Crown Castle posted relatively solid quarterly earnings and bumped its guidance for 2016, capping what had been a nervous couple of weeks for investors in light of reports of a major network transition by Sprint.
Sprint is reportedly about to embark on a radical overhaul of its cellular network that will include moving its antennas off of towers owned by companies like Crown Castle and American Tower and instead using government-owned land and towers with cheaper rent. In addition, the carrier is rumored to also be ending its reliance on fiber for backhaul and instead use microwave, which will mean it won't have to lease fiber from players like AT&T and Verizon. According to Re/code, which first reported Sprint's network plans, the revamp of its network towers and backhaul could save the company $1 billion and begin as soon as June.
Tower operator Crown Castle said that the demand for small cells is behind most of the company's construction costs. In the third quarter, the company reported that it had spent approximately $98 million building new sites, most of which were small cell sites.
As Crown Castle looks to gain a larger foothold in the burgeoning small cell market it's clear that the provider will have to bolster its fiber network by purchasing other smaller fiber providers, a research firm said.
In meetings with investment analysts, executives from tower company Crown Castle reiterated their belief that top wireless carriers will continue to densify and expand their nationwide wireless networks through a combination of new spectrum, small cells and standard macro cell buildouts.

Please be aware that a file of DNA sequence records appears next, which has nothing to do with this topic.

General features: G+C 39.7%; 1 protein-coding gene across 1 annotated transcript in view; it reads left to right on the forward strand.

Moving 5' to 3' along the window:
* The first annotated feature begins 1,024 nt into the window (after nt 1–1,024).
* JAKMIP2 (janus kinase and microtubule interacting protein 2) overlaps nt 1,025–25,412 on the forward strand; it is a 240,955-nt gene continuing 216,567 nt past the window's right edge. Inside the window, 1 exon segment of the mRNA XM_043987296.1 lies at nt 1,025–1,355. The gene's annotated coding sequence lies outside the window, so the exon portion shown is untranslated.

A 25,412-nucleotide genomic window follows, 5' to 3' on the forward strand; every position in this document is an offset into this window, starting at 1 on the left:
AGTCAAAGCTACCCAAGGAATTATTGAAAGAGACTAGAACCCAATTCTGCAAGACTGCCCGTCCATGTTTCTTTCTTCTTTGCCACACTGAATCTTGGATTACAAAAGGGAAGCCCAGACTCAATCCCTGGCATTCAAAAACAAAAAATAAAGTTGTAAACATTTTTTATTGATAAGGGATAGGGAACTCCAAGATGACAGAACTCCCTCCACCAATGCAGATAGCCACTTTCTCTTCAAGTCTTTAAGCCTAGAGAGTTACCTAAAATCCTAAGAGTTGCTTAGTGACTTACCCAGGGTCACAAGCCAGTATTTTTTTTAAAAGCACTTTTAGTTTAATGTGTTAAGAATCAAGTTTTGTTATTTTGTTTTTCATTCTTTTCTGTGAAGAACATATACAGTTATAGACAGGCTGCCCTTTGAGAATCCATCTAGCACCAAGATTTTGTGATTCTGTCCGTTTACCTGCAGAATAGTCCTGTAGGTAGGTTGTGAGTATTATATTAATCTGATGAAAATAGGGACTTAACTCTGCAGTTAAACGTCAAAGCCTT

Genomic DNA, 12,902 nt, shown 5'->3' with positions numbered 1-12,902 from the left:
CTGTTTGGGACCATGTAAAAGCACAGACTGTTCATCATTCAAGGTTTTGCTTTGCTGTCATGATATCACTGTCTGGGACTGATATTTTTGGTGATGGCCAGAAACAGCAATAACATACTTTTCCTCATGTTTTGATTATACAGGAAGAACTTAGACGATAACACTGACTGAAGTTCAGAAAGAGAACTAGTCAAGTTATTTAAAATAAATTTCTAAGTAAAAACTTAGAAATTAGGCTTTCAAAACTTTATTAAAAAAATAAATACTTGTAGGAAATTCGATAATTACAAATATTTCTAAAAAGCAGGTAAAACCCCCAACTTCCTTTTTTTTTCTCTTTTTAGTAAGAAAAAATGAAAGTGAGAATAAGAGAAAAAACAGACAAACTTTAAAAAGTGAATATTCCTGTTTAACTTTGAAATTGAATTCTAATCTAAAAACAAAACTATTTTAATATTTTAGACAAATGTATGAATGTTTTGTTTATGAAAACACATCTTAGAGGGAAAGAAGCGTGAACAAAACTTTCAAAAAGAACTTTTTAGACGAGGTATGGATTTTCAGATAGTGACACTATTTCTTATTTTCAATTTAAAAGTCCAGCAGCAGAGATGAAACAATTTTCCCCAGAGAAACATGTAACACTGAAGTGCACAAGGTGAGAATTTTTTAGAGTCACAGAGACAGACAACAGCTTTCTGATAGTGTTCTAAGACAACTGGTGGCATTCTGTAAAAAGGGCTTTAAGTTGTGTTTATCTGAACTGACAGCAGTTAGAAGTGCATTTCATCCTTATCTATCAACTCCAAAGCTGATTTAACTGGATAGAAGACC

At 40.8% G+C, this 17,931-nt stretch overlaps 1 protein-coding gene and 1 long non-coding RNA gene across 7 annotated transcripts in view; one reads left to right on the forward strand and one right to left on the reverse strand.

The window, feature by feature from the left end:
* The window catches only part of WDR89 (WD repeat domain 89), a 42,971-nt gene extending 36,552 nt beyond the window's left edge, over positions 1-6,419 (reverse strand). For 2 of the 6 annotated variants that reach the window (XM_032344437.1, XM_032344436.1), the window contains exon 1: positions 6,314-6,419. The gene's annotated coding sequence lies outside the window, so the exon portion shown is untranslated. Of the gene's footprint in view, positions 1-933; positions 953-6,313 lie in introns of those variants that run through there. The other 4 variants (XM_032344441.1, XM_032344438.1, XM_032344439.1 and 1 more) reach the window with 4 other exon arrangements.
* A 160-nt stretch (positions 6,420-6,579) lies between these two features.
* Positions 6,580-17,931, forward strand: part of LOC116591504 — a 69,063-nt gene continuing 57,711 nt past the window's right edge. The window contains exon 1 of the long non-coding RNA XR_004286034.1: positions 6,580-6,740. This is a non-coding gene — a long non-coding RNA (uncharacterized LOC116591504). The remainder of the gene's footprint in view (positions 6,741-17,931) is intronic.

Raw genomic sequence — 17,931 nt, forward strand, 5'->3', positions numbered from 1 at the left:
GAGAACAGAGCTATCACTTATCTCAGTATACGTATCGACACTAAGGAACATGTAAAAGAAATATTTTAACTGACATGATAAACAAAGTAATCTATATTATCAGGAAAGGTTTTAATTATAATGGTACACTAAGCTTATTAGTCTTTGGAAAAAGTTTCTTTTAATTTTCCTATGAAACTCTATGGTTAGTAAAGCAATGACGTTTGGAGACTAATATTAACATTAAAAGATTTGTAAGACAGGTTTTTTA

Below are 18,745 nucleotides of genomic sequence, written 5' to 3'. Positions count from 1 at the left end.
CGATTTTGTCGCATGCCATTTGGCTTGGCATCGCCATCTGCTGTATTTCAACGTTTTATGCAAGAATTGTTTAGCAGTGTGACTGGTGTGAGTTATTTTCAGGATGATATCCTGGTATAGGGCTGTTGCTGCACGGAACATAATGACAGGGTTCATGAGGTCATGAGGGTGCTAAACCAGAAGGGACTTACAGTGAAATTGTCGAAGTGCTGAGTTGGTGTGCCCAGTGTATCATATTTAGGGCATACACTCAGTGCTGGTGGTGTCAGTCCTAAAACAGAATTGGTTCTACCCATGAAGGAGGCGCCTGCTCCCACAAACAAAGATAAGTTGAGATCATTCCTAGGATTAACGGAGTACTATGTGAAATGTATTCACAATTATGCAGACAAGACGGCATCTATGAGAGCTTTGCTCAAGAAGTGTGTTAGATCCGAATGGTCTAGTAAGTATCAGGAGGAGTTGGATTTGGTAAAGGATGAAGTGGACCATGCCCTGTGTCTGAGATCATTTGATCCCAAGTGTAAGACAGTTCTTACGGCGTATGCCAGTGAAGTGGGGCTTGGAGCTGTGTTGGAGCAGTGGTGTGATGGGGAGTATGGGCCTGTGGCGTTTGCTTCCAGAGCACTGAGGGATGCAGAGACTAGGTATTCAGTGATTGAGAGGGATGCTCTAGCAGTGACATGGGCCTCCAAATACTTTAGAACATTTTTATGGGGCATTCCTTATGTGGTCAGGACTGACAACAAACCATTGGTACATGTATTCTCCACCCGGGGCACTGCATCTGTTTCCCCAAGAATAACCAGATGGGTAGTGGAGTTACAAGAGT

Crown Castle CEO Ben Moreland said he is going to refrain from giving detailed assessments of the buildout plans of tower and infrastructure company's carrier customers, and that he has been asked by carriers not get too specific on Crown's earnings calls.
Crown Castle beat analysts' expectations for its third-quarter earnings and also indicated that it expects more site leasing revenue next year as network spending and small cell deployments in the U.S. ramp up.
Crown Castle sees significant potential in continued small cell deployments, while American Tower is more focused on Distributed Antenna Systems and SBA Communications doesn't see small cells fitting much into its portfolio. Those were some of the key takeaways from public appearances last week by the three tower companies' CEOs.
Unite Private Networks (UPN) may be gaining momentum in the wholesale wireless backhaul market with the recent installation of its 100th cell tower with dark fiber, but the service provider's move to offer turnkey small cell services illustrates that there's value in providing more than just a large pipe.
Verizon has deployed nearly 50 small cells in the Pittsburgh area. The deployment includes 15 cells in the Pittsburgh metro area. Crown Castle is handling the majority of the deployment with some assistance from ExteNet.